Assuming the Original Position

Say what you want about John Rawls, but he doesn’t deserve to be invoked by Alan Dershowitz in defense of Donald Trump–on the floor of the U.S. Senate, no less. And yet here we are.

Justice is the first virtue of social institutions, as truth is of systems of thought.

Curious what Trump or Dershowitz think of that one, or if they have any idea what it means.


Dershowitz on Rawls at 3:23:30:

https://www.wgbh.org/news/politics/2020/01/27/watch-live-trumps-impeachment-trial-resumes

War with Iran (18): Dialogue of the Deaf

You’ve probably seen that meme of the couple in bed, where the woman suspects that the guy is thinking of other women, and the guy is lying there thinking about video games or whatever. That meme is a perfect encapsulation of the communicative relationship between Iran and the American people. The Iranians are trying to tell us, “Hey, our proxies have hit your embassy after weeks of trying!” And we’re sitting there, fixated on Kobe Bryant. The attack on the U.S. Embassy in Baghdad took place last night, but wasn’t reported in The New York Times until 5:15 this morning. I mostly read about it in obscure foreign outlets. A helicopter crash that kills a former basketball star is a breaking story, but a direct missile attack on the U.S. Embassy in Baghdad isn’t. Priorities.  Continue reading

War with Iran (17): Fool in the Rain

Last night, I wrote this paean to Code Pink, in anticipation of an anti-war demonstration that was supposed to take place today at noon in Hinds Plaza in Princeton, New Jersey. I regard Medea Benjamin, the founder of Code Pink, as one of the great heroes of the twenty-first century.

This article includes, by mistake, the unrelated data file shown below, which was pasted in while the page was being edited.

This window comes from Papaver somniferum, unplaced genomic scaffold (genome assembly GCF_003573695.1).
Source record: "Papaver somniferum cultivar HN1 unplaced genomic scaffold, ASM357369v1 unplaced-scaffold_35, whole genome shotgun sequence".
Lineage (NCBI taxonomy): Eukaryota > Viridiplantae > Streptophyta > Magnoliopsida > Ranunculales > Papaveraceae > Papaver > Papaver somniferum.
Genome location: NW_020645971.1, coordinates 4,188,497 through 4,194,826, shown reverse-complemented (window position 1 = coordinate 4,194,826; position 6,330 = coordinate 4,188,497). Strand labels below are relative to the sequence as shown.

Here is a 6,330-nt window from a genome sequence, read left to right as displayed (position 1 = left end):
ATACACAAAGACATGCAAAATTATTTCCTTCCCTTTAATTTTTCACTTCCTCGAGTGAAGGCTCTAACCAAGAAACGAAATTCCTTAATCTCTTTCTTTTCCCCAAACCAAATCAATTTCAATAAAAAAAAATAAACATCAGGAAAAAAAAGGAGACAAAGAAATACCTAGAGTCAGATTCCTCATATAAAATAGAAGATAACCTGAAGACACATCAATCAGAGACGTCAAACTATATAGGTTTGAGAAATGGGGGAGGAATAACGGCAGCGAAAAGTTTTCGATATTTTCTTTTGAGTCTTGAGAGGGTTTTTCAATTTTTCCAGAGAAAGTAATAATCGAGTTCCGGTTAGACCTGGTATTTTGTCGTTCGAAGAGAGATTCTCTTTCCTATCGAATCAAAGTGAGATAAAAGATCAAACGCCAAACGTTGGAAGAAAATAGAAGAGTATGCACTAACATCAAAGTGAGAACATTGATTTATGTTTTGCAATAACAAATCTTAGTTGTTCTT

Code Pink’s opposition to our government’s wars has been more consistent than any of the rationalizations the government has offered in defense of them. If you’re in Princeton on the 25th, and oppose war, consider standing with us (in the rain) at Hinds Plaza. Voting isn’t enough if your vote is just a vote for war. Our representatives need to know loudly and unmistakably that it isn’t. (But yeah, bring an umbrella.)

It was, to be sure, a chilly day with a pouring rain. So I drove down to Princeton, parked my car, walked over to Hinds Plaza, and encountered this scene… Continue reading

Auschwitz: Some Reminders

This Monday, January 27, marks the anniversary of the liberation of Auschwitz. We’re constantly being enjoined “never to forget” the significance of this day. Just to remind you of what actually happened on January 27, 1945: the Red Army defeated the Wehrmacht, wresting Auschwitz from the Nazis, liberating its inmates in one sense, and “liberating” Poland in a somewhat different one. Recall that it was the Soviet government that, in league with the Nazis, carved up and invaded Poland to start the war in the first place. Had they not done so, there might never have been an Auschwitz. And recall that we then spent the Cold War fighting the government of this same Red Army, which arguably went on to instigate the 1967 Arab-Israeli War, and commit genocide in Afghanistan. Continue reading